Accra, Ghana

In West Africa, Ghana has been making serious strides in its cocktail scene over the last decade or so. David Nyamekye, Bar Manager at Front/Back, goes so far as to say bespoke recipes are all the rage. “Signature cocktails have taken over the drink culture. Usually fruity and sustainable ingredients are being incorporated,” he shares. As one might expect in a city as vibrant as Accra, the vibe in the bars is usually spirited. “The atmosphere is very energetic, with great music, including live bands. The Amapiano genre has taken over the music selection in most bars.” If you’re unfamiliar with Amapiano, it’s a mix of deep house, jazz and lounge that was conceptualised in South Africa around 10 years ago. The word means “the pianos” in isiZulu, a tribal language from KwaZulu-Natal, on the country’s subtropical East Coast. Nyamekye notes that the pandemic has caused an uptick in outdoor bars, but that they continue to be challenged with costing. “Most open-air bar spaces are doing pretty well … lively from Wednesdays till Sundays, usually. With recent hikes in market prices, most bars are not budget-friendly.” To further advance cocktail culture, he suggests more national cocktail competitions, as well as engaging influencers as key stakeholders to promote the concept. Apart from Front/Back, Nyamekye recommends No. X Restaurant and Lounge and Santoku Japanese Restaurant for drinks.

Lagos, Nigeria

Also in West Africa, but further north, Lagos has a strong party culture, with Emmanuel Oyira – founder of the Bartender’s Guild of Nigeria – saying that a new outlet pops up practically every day. These lively venues play an assortment of music. “Most high-end outlets you visit will play jazz music, RnB, Afro fusion, salsa, reggae, etc, but a local pub in the suburbs will play Afro hip-hop of trending artists or upcoming artists in Nigeria,” he says. At this stage, cocktails are isolated to one part of Lagos.

“Lagos is divided into two parts: Island and Mainland. Island is where the high-end outlets are situated, and that’s where the cocktail culture is a bit visible and appreciated. About 55% of outlets on the Island serve cocktails, while that cannot be said about their Mainland counterparts.” While classic cocktails like Mojitos, Margaritas and Piña Coladas are enjoyed here, most bars make their margins on bottle sales of premium spirits and Champagne; there aren’t dedicated cocktail programmes as yet, and cocktails are largely promoted by individual enthusiasts. This is something that Oyira is working hard to change. “Honestly, no outlet has a cocktail program. I can say this authoritatively because most brand mixologists are members of the Bartender’s Guild of Nigeria. The cocktail culture/acceptance in Lagos is born from the creative hard work of bartenders – and the cocktail vendors that are driven by bartenders – who strategically introduced cocktails to events, parties and all sorts of celebrations.” The good news is that a new venue, Flip Lounge – which will open in July – is set to have the city’s first dedicated cocktail programme, guided by the bartender’s guild. To move things along on a national scale, Oyira says Lagos needs more cocktail advocacy, education and training.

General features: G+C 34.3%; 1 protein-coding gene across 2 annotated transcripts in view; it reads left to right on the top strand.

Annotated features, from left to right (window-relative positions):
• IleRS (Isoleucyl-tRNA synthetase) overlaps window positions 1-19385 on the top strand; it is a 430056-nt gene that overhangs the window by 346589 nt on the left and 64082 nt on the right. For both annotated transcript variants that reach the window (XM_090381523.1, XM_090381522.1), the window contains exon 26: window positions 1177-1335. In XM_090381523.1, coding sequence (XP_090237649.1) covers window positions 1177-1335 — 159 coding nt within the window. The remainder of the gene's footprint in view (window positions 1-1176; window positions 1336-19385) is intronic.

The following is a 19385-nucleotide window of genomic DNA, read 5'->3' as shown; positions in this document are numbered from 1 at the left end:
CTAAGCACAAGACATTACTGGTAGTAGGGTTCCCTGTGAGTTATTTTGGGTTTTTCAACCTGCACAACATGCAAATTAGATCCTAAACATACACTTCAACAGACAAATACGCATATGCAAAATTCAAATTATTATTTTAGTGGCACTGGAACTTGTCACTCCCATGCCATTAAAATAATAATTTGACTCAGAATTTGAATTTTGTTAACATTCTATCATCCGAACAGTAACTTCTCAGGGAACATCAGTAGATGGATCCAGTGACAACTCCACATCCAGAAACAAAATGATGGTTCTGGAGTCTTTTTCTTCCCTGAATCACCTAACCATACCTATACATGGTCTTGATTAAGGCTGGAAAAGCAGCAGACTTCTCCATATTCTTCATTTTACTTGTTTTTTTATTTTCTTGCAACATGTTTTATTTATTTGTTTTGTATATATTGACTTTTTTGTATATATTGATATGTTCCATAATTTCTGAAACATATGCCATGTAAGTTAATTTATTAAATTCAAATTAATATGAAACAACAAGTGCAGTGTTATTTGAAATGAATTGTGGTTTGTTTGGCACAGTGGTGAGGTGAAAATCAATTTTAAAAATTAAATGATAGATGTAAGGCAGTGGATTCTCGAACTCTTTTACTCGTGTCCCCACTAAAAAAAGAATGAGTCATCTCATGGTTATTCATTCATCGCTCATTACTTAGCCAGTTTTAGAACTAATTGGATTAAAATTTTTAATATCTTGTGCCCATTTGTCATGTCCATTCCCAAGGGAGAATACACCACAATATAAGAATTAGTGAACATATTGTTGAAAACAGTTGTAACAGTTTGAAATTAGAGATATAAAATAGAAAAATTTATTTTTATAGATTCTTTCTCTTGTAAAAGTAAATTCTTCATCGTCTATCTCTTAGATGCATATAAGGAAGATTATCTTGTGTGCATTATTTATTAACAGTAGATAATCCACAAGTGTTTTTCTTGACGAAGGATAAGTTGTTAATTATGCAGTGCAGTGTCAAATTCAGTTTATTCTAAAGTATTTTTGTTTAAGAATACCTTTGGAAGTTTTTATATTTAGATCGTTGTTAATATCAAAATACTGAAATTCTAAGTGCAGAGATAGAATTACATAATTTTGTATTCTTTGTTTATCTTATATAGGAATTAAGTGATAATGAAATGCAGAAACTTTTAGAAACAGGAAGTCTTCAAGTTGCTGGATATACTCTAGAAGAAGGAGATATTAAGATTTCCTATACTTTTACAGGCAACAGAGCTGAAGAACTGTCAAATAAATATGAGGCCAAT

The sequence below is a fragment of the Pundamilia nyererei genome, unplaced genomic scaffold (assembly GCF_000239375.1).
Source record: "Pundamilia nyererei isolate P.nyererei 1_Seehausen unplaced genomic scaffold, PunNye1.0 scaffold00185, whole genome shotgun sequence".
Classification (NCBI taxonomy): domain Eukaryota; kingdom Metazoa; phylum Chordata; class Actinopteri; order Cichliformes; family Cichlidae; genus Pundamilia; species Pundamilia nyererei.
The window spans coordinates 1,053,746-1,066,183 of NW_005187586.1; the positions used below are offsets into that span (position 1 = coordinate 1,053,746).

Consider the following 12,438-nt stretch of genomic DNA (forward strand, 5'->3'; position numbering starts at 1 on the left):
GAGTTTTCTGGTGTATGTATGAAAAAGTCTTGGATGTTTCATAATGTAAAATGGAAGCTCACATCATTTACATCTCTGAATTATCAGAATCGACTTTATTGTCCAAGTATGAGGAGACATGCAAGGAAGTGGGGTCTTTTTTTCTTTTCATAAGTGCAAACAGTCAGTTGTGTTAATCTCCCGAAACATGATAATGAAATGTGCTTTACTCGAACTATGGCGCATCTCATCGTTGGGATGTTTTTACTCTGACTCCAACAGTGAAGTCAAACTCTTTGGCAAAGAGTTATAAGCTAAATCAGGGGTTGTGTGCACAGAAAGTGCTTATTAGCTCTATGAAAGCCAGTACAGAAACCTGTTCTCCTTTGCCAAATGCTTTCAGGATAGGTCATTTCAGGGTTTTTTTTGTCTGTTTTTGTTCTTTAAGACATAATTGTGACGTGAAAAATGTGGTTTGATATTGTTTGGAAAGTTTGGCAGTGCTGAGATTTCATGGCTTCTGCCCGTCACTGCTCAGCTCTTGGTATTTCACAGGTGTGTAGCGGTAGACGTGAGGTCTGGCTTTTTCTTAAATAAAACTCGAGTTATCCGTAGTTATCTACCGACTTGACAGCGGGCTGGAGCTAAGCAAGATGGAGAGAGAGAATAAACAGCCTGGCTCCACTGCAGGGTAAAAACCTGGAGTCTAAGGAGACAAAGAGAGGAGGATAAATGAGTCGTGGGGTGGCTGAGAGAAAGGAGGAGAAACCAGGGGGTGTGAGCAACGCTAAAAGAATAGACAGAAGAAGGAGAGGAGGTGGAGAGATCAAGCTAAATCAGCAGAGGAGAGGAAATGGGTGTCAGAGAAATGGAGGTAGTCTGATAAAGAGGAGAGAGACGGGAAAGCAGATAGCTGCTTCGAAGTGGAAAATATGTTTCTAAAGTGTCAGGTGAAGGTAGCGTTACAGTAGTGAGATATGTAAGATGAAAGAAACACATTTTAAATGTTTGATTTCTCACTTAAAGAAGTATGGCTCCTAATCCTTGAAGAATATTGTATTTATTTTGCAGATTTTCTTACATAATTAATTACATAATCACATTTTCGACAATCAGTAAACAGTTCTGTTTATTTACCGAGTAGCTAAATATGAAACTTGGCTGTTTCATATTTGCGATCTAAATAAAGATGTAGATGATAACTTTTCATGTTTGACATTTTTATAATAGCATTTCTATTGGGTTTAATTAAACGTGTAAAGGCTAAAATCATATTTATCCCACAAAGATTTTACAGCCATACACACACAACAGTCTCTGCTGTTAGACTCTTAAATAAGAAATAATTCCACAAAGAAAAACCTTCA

Nairobi, Kenya

Over in East Africa, Nairobi is where the cocktails are at. Renson Malesi, a freelance bartender, describes it as “cosmopolitan city full of life”. “We are vibrant – filled with amazing bars with different styles, from hotel bars to speakeasies,” he continues. As for the beats, it varies from place to place, but leans towards vibey. “It’s mostly high-energy music – likely lounge, soulful house, indie, pop, folk, alternative, hip-hop and salsa.”

As a gun-for-hire, Malesi gets a great overview of all that’s going on, and he reckons Sinnerman, Tortuga Rum Bar and Hero (#70 in the World’s 50 Best Bars) have the best cocktail programmes “Working behind bars in Nairobi has made me see how diverse our market is. We’re growing drastically as a community. Every now and then we see a new spot opening up or an old one reinventing itself. It’s become competitive in a positive way.” He’s also able to identify city-wide trends. “People like Dawa (a Swahili word meaning medicine) – a mixture of vodka, honey and lime wedges.” In terms of advancing cocktail culture, Malesi says: “What we lack is exposure or access to good spirits or products, as well as bar knowledge – both for consumers and the bar industry in general.” ———— The views and opinions expressed in this article are those of the author and do not necessarily reflect those of Freepour.